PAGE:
The globalization of culture means, at the simplest level, that cultural goods (films, music, television shows, etc.) can cross national boundaries more and more easily, that the same cultural goods are available for consumption to people across the globe. The direction of flow of cultural goods, however, is by and large the same as the direction of flow of economic goods. That is to say, the countries which import cultural goods are most often also the countries which import economic goods. In other words, the relationship of dominance and subservience which characterizes the relationship of the metropolitan imperialist countries with the third world countries in the economic sphere is more or less replicated in the cultural sphere. This is because the sphere of cultural production, distribution, and consumption is not an autonomous sphere unlinked to the sphere of economic production, distribution, and consumption. On the contrary, the structures which support cultural production and consumption are the very same structures that support economic production and consumption.
The television provides perhaps the best example of this. Increasingly, transmission is taking place via satellites. Manufacturing, launching and maintaining satellites is an expensive proposition. Very few poor countries, if any, can afford the luxury of satellites for entertainment purposes—if they can afford satellites at all, they would prefer to use them for security, meteorological, and other priority purposes. Buying time on existing satellites is not inexpensive either. Rich countries, their broadcasting corporations, and other multinational corporations can, however, afford satellites for a range of uses, including television broadcasting. Further, even running a television station is an expensive venture—apart from all the expensive electronic gadgetry, you require a steady production of programmes to transmit. All this requires a lot of money. Western broadcasting corporations, however, have an immense reservoir of serials, chat shows, films, information-based shows, etc., that are relatively cheap for television stations to buy and transmit (often, by simply dubbing them into the local language).
The globalization of culture also means the homogenization of culture. The sway of capital means the standardization of economic production across the globe. The same tendency is also seen in the realm of culture. Just as, say, a pair of jeans, or a computer, or canned food produced in any country is exactly like any other pair of jeans, or computer, or canned food produced on the other side of the world, cultural products also begin to be more and more standardized. Therefore, for instance, in the early days of MTV in India, the channel was full of only western songs and singers, but increasingly, the share of time given to Indian songs and singers has increased over the past 3-4 years. However, far from representing a weakening of the hold of western culture, this signifies its very opposite: the increasing production in India of cultural goods that are not distinguishable from the cultural goods produced in the metropolitan capitalist countries in any important respect. In other words, what we are witnessing is the standardization and homogenization of cultural goods across the globe.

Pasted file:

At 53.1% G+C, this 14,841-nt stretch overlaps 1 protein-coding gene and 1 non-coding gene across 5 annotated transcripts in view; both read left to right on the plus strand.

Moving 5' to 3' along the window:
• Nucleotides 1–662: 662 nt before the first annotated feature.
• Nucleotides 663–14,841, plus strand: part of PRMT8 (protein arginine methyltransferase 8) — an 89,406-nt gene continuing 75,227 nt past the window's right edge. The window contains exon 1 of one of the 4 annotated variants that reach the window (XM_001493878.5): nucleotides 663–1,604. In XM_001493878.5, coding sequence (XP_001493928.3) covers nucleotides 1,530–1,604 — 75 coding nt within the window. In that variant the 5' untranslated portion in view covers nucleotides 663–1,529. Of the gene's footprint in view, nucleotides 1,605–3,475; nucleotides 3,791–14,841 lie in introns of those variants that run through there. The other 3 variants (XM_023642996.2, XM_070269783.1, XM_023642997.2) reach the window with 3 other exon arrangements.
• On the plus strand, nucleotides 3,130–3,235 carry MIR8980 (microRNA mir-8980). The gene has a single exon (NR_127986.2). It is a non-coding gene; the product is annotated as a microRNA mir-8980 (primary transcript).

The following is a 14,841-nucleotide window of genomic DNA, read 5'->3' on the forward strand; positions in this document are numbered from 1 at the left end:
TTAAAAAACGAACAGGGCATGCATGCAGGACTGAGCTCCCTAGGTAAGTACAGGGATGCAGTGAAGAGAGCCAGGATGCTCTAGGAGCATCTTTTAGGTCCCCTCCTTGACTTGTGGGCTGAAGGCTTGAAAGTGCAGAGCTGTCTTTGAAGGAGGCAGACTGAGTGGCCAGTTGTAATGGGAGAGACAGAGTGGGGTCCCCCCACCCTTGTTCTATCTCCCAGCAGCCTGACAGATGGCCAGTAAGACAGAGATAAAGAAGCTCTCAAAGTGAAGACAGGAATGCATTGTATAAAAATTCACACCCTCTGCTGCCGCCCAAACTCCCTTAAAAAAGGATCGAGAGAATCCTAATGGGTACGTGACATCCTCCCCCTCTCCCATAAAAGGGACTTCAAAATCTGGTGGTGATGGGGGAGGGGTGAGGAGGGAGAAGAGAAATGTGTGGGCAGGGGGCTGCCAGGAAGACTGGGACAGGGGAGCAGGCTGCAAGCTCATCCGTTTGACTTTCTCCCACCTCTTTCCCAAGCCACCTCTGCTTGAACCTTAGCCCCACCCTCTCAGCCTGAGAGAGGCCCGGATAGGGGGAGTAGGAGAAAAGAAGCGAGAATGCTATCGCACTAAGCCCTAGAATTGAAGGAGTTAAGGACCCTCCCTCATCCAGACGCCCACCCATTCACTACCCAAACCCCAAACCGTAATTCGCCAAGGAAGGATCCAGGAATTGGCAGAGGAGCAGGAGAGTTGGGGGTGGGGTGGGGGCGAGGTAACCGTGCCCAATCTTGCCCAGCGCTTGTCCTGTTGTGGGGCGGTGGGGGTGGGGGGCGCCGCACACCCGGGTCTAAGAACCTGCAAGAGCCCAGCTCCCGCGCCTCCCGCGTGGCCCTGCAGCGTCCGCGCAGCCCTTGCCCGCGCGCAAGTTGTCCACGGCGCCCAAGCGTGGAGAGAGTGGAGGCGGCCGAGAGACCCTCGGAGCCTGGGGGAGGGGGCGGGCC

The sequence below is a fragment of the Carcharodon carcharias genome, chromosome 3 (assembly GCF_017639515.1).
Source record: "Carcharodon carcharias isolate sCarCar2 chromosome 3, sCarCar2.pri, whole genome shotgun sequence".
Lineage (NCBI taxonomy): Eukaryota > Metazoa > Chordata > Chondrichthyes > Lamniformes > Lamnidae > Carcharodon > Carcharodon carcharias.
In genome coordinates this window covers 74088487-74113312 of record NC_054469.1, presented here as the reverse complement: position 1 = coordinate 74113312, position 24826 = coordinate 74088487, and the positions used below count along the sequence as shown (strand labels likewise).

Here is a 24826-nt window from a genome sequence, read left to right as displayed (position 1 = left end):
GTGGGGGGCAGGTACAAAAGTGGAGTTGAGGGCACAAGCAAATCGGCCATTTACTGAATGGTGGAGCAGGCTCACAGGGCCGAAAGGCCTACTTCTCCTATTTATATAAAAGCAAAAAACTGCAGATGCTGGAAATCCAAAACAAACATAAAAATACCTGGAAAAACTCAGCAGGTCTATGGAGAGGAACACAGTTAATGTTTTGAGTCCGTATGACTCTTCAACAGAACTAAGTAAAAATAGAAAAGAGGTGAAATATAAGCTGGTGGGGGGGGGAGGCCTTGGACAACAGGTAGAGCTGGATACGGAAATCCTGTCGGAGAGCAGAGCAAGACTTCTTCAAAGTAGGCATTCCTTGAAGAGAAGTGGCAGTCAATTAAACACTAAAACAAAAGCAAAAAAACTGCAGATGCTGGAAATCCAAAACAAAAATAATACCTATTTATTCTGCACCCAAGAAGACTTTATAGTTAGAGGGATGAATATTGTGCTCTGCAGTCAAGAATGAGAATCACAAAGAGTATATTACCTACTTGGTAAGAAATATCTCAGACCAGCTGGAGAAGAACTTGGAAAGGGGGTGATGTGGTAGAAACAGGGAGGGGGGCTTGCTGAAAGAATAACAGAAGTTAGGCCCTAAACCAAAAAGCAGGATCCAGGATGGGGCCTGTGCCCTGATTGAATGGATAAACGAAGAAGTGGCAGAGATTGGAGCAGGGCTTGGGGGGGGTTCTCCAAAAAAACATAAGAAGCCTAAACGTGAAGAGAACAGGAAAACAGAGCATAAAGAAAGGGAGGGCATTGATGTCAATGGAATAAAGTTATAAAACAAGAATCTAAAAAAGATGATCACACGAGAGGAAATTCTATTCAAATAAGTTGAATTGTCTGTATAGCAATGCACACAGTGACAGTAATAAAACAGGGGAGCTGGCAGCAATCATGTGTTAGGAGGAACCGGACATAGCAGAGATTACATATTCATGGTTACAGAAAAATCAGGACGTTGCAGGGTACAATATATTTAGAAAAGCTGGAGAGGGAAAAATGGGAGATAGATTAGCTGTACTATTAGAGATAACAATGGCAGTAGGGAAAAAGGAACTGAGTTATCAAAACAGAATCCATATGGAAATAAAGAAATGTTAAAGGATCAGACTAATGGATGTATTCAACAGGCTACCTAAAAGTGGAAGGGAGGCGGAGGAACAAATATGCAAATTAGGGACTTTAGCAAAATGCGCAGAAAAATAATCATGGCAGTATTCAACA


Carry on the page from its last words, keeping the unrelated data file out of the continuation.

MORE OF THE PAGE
The capitalist culture which imperialism today seeks to universalize across the world, takes particularly obnoxious forms in countries of backward capitalism where the feudal remnants, especially feudal cultural remnants, are still alive. It not only manifests itself in such societies as the culture of extreme individualism, consumerism, and commodity fetishism, it is also an extremely patriarchal culture, and it commodifies women’s bodies. It is a culture that militates against all progressive, democratic ideas. It is a culture that does not hesitate to promote every kind of backward, reactionary, irrational, and obscurantist idea. This is the reason why ‘mythological’ and other kinds of irrational serials like Ramayana, Shaktimaan, etc., appear with such monotonous regularity on Indian television.
The RSS, BJP, Shiv Sena, and other right-wing communal–fascist parties and organisations pretend to be the only true guardians of Indian culture. Nothing could be farther than the truth. The forces of Hindutva have never stood against the onslaught of imperialist culture in our country. And for good reason. The middle classes, mercantile sections, technocrats, and others who are so seduced by the fantasy of an aggressively Hindu India are the very sections who have benefited most from globalization and the array of goods it has made available for consumption. More: the consumption of the products of Western capitalism becomes ‘proof’ of the forward-looking nature of Hindutva. Thus, for instance, Advani carries out his ‘rath yatra’ in a Toyota van, and the Michael Jackson concert in Mumbai is organised by the Shiv Sena with Bal Thackeray as the presiding deity at the event.
The RSS seeks to take over the very diverse, even conflicting belief structures and practices of Hinduism in different parts of the country and incorporate them into a single, monolithic version of Hinduism. This version of Hinduism is what it calls Hindutva. The RSS argues that religion, not language, is the only basis for nationality in India—thus, Hindus constitute one nation and the Muslims and other minorities constitute other, separate nations. Since India belongs to the Hindus, if any minorities wish to stay here, they must do so as second-class citizens. This is what the ‘cultural nationalism’ of the RSS actually means. Thus Hindutva is a fundamentally authoritarian, anti-minority, upper-caste, patriarchal and masculinist ideology that seeks to destroy the multi-lingual, multi-national character of this country and the syncretic nature of the belief structures and practices that have characterized the religious and spiritual universe of the majority of the people of India. This represents a fundamental assault on not only the cultural and spiritual lives of non-Hindus, but on the cultural and spiritual lives of all Hindus as well.
Thus the cultural offensive of globalization, fascism, and feudalism are not three discrete, unlinked forces—they are very deeply, indeed structurally, welded together. Our fight, then, will have to be against all three.